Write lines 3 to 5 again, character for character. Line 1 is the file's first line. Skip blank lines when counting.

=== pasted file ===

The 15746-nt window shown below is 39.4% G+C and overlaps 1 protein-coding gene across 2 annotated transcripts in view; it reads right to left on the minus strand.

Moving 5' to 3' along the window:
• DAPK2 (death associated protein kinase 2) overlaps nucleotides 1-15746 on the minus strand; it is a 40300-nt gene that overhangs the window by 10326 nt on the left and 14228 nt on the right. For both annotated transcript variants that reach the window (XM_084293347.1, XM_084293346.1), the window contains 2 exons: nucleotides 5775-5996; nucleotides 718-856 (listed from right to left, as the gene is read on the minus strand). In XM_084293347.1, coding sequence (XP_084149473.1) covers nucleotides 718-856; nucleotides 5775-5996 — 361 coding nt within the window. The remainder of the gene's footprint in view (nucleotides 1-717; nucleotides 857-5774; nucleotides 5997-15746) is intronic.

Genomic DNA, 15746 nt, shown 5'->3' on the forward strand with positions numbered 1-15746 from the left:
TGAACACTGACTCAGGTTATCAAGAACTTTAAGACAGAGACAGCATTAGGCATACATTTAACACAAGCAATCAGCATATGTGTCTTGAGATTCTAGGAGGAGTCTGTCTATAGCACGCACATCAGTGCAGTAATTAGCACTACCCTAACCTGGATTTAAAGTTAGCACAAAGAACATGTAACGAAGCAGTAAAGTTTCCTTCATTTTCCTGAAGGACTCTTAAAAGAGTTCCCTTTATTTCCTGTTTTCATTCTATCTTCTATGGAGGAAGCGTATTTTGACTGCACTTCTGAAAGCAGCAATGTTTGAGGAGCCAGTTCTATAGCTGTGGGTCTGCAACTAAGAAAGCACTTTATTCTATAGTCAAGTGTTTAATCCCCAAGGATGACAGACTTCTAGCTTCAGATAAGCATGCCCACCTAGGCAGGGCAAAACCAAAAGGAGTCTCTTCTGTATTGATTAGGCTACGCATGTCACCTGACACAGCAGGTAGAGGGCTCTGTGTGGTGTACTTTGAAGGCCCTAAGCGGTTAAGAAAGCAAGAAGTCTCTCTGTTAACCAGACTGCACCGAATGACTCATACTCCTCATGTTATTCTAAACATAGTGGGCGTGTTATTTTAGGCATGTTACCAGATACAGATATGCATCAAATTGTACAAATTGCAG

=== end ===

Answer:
• DAPK2 (death associated protein kinase 2) overlaps nucleotides 1-15746 on the minus strand; it is a 40300-nt gene that overhangs the window by 10326 nt on the left and 14228 nt on the right. For both annotated transcript variants that reach the window (XM_084293347.1, XM_084293346.1), the window contains 2 exons: nucleotides 5775-5996; nucleotides 718-856 (listed from right to left, as the gene is read on the minus strand). In XM_084293347.1, coding sequence (XP_084149473.1) covers nucleotides 718-856; nucleotides 5775-5996 — 361 coding nt within the window. The remainder of the gene's footprint in view (nucleotides 1-717; nucleotides 857-5774; nucleotides 5997-15746) is intronic.

Genomic DNA, 15746 nt, shown 5'->3' on the forward strand with positions numbered 1-15746 from the left:
TGAACACTGACTCAGGTTATCAAGAACTTTAAGACAGAGACAGCATTAGGCATACATTTAACACAAGCAATCAGCATATGTGTCTTGAGATTCTAGGAGGAGTCTGTCTATAGCACGCACATCAGTGCAGTAATTAGCACTACCCTAACCTGGATTTAAAGTTAGCACAAAGAACATGTAACGAAGCAGTAAAGTTTCCTTCATTTTCCTGAAGGACTCTTAAAAGAGTTCCCTTTATTTCCTGTTTTCATTCTATCTTCTATGGAGGAAGCGTATTTTGACTGCACTTCTGAAAGCAGCAATGTTTGAGGAGCCAGTTCTATAGCTGTGGGTCTGCAACTAAGAAAGCACTTTATTCTATAGTCAAGTGTTTAATCCCCAAGGATGACAGACTTCTAGCTTCAGATAAGCATGCCCACCTAGGCAGGGCAAAACCAAAAGGAGTCTCTTCTGTATTGATTAGGCTACGCATGTCACCTGACACAGCAGGTAGAGGGCTCTGTGTGGTGTACTTTGAAGGCCCTAAGCGGTTAAGAAAGCAAGAAGTCTCTCTGTTAACCAGACTGCACCGAATGACTCATACTCCTCATGTTATTCTAAACATAGTGGGCGTGTTATTTTAGGCATGTTACCAGATACAGATATGCATCAAATTGTACAAATTGCAG